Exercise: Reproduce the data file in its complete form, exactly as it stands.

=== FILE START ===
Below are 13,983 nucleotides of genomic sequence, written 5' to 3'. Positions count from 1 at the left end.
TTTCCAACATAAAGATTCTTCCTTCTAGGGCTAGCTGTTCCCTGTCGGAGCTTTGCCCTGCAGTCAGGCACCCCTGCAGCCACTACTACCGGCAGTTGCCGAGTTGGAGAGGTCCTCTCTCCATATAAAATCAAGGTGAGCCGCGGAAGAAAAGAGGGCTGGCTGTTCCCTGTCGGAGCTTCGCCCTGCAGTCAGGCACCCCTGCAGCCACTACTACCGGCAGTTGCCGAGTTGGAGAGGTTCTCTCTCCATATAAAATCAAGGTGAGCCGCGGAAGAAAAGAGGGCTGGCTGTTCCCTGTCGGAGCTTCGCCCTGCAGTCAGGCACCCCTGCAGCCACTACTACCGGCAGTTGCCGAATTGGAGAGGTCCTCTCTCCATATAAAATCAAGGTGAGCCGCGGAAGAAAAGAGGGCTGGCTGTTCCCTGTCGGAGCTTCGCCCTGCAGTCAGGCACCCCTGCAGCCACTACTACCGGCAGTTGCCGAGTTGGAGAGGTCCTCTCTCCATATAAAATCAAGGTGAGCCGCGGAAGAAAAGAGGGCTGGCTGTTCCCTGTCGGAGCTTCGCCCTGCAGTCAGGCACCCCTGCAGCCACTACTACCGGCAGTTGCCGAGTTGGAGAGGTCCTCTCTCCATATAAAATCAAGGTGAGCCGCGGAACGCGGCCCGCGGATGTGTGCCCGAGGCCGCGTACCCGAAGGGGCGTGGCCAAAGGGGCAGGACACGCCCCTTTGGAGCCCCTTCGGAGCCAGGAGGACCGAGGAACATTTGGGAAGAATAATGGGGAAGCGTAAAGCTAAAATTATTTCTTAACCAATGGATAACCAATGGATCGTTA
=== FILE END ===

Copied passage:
Below are 13,983 nucleotides of genomic sequence, written 5' to 3'. Positions count from 1 at the left end.
TTTCCAACATAAAGATTCTTCCTTCTAGGGCTAGCTGTTCCCTGTCGGAGCTTTGCCCTGCAGTCAGGCACCCCTGCAGCCACTACTACCGGCAGTTGCCGAGTTGGAGAGGTCCTCTCTCCATATAAAATCAAGGTGAGCCGCGGAAGAAAAGAGGGCTGGCTGTTCCCTGTCGGAGCTTCGCCCTGCAGTCAGGCACCCCTGCAGCCACTACTACCGGCAGTTGCCGAGTTGGAGAGGTTCTCTCTCCATATAAAATCAAGGTGAGCCGCGGAAGAAAAGAGGGCTGGCTGTTCCCTGTCGGAGCTTCGCCCTGCAGTCAGGCACCCCTGCAGCCACTACTACCGGCAGTTGCCGAATTGGAGAGGTCCTCTCTCCATATAAAATCAAGGTGAGCCGCGGAAGAAAAGAGGGCTGGCTGTTCCCTGTCGGAGCTTCGCCCTGCAGTCAGGCACCCCTGCAGCCACTACTACCGGCAGTTGCCGAGTTGGAGAGGTCCTCTCTCCATATAAAATCAAGGTGAGCCGCGGAAGAAAAGAGGGCTGGCTGTTCCCTGTCGGAGCTTCGCCCTGCAGTCAGGCACCCCTGCAGCCACTACTACCGGCAGTTGCCGAGTTGGAGAGGTCCTCTCTCCATATAAAATCAAGGTGAGCCGCGGAACGCGGCCCGCGGATGTGTGCCCGAGGCCGCGTACCCGAAGGGGCGTGGCCAAAGGGGCAGGACACGCCCCTTTGGAGCCCCTTCGGAGCCAGGAGGACCGAGGAACATTTGGGAAGAATAATGGGGAAGCGTAAAGCTAAAATTATTTCTTAACCAATGGATAACCAATGGATCGTTA